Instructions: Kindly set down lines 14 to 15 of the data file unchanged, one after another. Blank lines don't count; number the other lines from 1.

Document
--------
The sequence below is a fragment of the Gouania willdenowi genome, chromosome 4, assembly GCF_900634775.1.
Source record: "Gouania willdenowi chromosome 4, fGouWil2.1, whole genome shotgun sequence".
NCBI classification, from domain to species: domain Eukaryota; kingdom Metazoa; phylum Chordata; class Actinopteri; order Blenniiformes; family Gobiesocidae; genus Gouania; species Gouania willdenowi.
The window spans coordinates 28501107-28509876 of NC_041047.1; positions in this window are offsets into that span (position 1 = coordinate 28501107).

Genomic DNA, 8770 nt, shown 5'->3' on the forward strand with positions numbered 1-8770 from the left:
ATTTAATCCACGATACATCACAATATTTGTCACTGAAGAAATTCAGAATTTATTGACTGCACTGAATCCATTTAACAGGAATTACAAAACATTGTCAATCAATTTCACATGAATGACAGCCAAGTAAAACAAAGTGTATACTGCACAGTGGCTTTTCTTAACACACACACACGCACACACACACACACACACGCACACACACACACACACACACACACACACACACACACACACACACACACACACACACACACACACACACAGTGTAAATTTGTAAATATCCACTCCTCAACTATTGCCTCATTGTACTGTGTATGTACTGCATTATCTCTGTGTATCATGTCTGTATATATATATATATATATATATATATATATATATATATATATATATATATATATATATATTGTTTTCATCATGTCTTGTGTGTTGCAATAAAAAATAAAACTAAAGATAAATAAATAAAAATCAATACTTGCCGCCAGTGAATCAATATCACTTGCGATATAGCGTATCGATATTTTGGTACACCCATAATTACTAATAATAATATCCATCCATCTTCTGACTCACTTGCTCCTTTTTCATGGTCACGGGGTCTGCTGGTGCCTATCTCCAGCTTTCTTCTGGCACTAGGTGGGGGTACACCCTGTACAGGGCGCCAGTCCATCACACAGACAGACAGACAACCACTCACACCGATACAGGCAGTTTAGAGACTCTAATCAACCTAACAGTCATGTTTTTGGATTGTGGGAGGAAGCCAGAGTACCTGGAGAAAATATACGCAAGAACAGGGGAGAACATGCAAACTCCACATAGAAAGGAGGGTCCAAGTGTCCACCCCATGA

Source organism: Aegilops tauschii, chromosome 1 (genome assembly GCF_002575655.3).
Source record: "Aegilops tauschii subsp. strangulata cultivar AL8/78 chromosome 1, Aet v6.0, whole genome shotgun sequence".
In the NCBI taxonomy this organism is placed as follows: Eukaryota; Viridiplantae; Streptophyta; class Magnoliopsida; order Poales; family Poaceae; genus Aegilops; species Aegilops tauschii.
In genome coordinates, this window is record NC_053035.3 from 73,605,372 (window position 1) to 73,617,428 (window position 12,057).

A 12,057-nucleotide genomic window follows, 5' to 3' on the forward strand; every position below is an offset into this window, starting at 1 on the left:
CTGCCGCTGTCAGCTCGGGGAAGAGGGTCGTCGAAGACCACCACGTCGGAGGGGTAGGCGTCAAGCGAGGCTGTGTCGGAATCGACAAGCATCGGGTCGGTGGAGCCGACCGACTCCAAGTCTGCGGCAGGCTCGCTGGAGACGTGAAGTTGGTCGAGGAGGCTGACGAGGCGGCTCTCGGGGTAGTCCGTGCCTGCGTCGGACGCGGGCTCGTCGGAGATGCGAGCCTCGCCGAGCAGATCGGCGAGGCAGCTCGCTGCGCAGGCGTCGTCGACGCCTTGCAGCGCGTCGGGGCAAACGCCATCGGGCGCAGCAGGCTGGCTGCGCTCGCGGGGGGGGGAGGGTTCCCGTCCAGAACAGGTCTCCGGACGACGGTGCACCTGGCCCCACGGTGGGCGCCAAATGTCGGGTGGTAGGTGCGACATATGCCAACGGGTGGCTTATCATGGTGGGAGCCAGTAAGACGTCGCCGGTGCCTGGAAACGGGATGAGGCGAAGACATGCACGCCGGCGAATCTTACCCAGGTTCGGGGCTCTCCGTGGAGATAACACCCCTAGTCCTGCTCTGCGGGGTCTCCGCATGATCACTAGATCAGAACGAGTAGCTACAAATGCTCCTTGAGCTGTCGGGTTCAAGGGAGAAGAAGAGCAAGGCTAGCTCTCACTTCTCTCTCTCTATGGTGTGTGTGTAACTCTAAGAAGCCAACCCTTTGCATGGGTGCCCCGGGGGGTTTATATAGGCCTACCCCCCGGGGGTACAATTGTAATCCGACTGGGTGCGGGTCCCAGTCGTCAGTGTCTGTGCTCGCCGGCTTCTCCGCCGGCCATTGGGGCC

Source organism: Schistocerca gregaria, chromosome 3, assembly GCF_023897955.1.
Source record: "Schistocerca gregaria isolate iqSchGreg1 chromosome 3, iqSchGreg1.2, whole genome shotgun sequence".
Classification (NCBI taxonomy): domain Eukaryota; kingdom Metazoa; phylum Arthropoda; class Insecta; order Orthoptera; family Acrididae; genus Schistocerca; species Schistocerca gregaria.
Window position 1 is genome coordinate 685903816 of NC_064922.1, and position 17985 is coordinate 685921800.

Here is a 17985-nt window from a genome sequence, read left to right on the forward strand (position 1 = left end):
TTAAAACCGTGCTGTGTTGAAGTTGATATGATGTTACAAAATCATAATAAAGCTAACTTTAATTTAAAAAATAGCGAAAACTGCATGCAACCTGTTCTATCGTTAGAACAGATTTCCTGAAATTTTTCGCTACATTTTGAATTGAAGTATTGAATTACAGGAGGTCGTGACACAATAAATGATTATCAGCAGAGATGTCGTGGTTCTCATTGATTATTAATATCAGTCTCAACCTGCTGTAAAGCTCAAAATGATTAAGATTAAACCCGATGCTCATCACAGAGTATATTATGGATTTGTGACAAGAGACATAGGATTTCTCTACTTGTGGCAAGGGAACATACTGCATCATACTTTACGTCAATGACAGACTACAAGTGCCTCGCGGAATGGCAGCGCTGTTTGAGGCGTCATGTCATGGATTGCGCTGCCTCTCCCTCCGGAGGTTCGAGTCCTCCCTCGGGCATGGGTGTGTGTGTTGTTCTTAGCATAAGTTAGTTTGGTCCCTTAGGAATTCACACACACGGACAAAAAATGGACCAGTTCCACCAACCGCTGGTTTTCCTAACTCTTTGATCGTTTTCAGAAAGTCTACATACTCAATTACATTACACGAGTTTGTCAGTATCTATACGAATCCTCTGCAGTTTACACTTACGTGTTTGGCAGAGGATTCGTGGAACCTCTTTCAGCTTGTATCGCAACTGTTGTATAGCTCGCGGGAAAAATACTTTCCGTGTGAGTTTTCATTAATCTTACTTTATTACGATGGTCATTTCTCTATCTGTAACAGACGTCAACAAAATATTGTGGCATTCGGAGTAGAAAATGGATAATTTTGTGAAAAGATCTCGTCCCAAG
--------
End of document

Source record: "Schistocerca gregaria isolate iqSchGreg1 chromosome 3, iqSchGreg1.2, whole genome shotgun sequence".
Classification (NCBI taxonomy): domain Eukaryota; kingdom Metazoa; phylum Arthropoda; class Insecta; order Orthoptera; family Acrididae; genus Schistocerca; species Schistocerca gregaria.